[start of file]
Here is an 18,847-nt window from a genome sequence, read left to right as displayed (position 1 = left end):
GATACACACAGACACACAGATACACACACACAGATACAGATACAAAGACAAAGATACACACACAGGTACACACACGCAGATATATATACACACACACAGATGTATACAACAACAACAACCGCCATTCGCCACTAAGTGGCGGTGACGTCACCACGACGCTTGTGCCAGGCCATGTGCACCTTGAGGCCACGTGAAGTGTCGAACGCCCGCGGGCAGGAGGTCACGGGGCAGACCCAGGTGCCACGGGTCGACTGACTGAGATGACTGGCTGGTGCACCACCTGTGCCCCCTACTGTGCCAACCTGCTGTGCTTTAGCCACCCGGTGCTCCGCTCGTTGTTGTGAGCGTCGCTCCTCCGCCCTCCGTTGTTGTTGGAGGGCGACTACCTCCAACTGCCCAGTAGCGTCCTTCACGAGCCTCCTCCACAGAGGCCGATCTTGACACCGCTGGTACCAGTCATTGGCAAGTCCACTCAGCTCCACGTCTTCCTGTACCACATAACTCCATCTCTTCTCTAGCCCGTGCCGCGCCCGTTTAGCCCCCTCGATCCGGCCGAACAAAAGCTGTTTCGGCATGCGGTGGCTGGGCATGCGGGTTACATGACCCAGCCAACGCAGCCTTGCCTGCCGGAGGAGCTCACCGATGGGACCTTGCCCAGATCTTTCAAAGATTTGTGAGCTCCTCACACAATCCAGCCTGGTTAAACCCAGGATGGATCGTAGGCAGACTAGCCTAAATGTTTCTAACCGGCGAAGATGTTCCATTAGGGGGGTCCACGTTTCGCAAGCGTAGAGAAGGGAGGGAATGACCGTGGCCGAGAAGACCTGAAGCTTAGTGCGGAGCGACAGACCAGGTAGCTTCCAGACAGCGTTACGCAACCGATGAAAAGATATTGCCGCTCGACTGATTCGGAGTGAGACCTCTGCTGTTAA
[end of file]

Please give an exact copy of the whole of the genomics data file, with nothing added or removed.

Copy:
Here is an 18,847-nt window from a genome sequence, read left to right as displayed (position 1 = left end):
GATACACACAGACACACAGATACACACACACAGATACAGATACAAAGACAAAGATACACACACAGGTACACACACGCAGATATATATACACACACACAGATGTATACAACAACAACAACCGCCATTCGCCACTAAGTGGCGGTGACGTCACCACGACGCTTGTGCCAGGCCATGTGCACCTTGAGGCCACGTGAAGTGTCGAACGCCCGCGGGCAGGAGGTCACGGGGCAGACCCAGGTGCCACGGGTCGACTGACTGAGATGACTGGCTGGTGCACCACCTGTGCCCCCTACTGTGCCAACCTGCTGTGCTTTAGCCACCCGGTGCTCCGCTCGTTGTTGTGAGCGTCGCTCCTCCGCCCTCCGTTGTTGTTGGAGGGCGACTACCTCCAACTGCCCAGTAGCGTCCTTCACGAGCCTCCTCCACAGAGGCCGATCTTGACACCGCTGGTACCAGTCATTGGCAAGTCCACTCAGCTCCACGTCTTCCTGTACCACATAACTCCATCTCTTCTCTAGCCCGTGCCGCGCCCGTTTAGCCCCCTCGATCCGGCCGAACAAAAGCTGTTTCGGCATGCGGTGGCTGGGCATGCGGGTTACATGACCCAGCCAACGCAGCCTTGCCTGCCGGAGGAGCTCACCGATGGGACCTTGCCCAGATCTTTCAAAGATTTGTGAGCTCCTCACACAATCCAGCCTGGTTAAACCCAGGATGGATCGTAGGCAGACTAGCCTAAATGTTTCTAACCGGCGAAGATGTTCCATTAGGGGGGTCCACGTTTCGCAAGCGTAGAGAAGGGAGGGAATGACCGTGGCCGAGAAGACCTGAAGCTTAGTGCGGAGCGACAGACCAGGTAGCTTCCAGACAGCGTTACGCAACCGATGAAAAGATATTGCCGCTCGACTGATTCGGAGTGAGACCTCTGCTGTTAA